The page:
Similarly, the right to vote depends on the right to work without coercion: People who are economically subjugated have less freedom to assert their political will. For example, Quadagno points out that the critical determinant of Black political participation in the South was the source of Blacks' income: "[C]ounties with high black voter turnouts were those in which African Americans depended least on whites for their livelihood." And Quadagno notes that white Southerners opposed President Nixon's guaranteed- income proposal, the Family Assistance Plan, because it threatened to upset the racial caste system by emancipating the Southern Black labor force.

Quadagno also demonstrates the interdependence of public and private barriers to equality. After the New Deal and prior to the War on Poverty, for example, the federal government tacitly allowed racial discrimination by trade unions, even on projects using federal funds. Federal housing policies also reinforced the private residential discrimination carried out by homeowners, brokers, and lenders: Government-subsidized mortgages were virtually reserved for whites, and public housing for Blacks was confined to inner cities. Federal housing subsidies, then, are a form of welfare needed to redress decades of enforced isolation and to enable Blacks to participate fully as citizens in the national polity and economy.

Gordon and Quadagno suggest a conception of welfare's enabling role in citizenship that is more radical than the civic republican defense of minimum entitlements. Welfare is more than a minimal means of survival for the poor; it is a badge of citizenship, a prerequisite to full membership in the national community. Both books make clear that building a just welfare state requires abolishing its stratification based on earned entitlements and undeserved handouts. Advocates must strive to place individual welfare programs in their larger context of "all of a government's contributions to its citizens' well-being." This view would include as welfare not only AFDC, Social Security, and unemployment insurance, but also presently concealed benefits such as home mortgage deductions, public schools and parks, garbage disposal, farm subsidies, and corporate tax breaks. The view would thus reveal that most welfare helps Americans who are not poor.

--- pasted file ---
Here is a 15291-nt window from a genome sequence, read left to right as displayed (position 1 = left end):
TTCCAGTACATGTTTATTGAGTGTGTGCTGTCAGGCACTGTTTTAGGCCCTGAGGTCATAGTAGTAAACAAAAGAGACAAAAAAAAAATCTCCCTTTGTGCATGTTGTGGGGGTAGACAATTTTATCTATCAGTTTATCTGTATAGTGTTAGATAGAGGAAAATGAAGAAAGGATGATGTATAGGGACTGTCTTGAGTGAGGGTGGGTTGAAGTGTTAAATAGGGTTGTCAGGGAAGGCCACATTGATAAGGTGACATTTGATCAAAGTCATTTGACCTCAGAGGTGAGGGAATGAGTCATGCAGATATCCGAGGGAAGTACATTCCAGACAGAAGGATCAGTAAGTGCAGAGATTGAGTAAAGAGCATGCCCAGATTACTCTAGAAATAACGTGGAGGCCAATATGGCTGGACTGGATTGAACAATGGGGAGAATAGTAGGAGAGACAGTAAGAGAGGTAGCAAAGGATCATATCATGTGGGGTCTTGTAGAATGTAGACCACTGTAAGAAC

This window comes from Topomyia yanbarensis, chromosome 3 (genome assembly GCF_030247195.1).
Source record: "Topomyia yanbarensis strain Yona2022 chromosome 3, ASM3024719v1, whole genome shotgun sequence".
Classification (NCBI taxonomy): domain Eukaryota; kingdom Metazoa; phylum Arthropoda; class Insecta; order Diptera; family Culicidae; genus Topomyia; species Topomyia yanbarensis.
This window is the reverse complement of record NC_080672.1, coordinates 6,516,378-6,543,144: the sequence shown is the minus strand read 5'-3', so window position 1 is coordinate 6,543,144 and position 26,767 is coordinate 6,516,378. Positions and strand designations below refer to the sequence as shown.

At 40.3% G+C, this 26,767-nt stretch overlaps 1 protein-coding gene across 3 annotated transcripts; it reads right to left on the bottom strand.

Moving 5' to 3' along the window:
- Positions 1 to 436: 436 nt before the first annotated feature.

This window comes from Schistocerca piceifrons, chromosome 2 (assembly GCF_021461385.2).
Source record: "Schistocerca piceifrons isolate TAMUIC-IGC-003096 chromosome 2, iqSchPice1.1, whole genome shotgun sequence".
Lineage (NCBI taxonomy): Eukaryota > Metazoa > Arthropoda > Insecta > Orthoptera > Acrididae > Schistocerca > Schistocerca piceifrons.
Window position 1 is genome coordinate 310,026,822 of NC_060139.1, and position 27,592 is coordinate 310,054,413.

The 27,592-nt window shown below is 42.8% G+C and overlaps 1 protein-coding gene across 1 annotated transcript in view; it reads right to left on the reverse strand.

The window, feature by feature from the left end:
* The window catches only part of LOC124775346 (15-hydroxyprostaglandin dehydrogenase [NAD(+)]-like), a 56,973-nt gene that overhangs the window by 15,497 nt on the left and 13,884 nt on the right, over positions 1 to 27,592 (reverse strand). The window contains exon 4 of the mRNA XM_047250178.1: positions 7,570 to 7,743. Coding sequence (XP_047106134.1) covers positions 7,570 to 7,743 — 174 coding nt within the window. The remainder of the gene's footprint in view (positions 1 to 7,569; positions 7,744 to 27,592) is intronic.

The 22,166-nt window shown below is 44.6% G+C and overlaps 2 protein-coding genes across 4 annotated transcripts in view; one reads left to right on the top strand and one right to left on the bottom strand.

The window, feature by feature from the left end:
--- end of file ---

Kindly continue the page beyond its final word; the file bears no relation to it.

This broader view of welfare would dramatically change the debate about single mothers receiving AFDC, for example. Far from being seen as undeserving and irresponsible dependents on public relief, these women would be seen as mothers whom the government should be obligated to compensate for their valuable contribution to society. We would view them as no less entitled to government aid than retired elderly people or mothers who rely on Social Security benefits to support their children. In addition, a citizenship view of welfare would seek to bring these women into full participation in the labor market rather than merely helping them to subsist. Under this approach, welfare would support working mothers through day care, medical insurance, education, paid parental leave, and a guaranteed income, as well as an aggressive policy to restructure the economy to provide more decent jobs.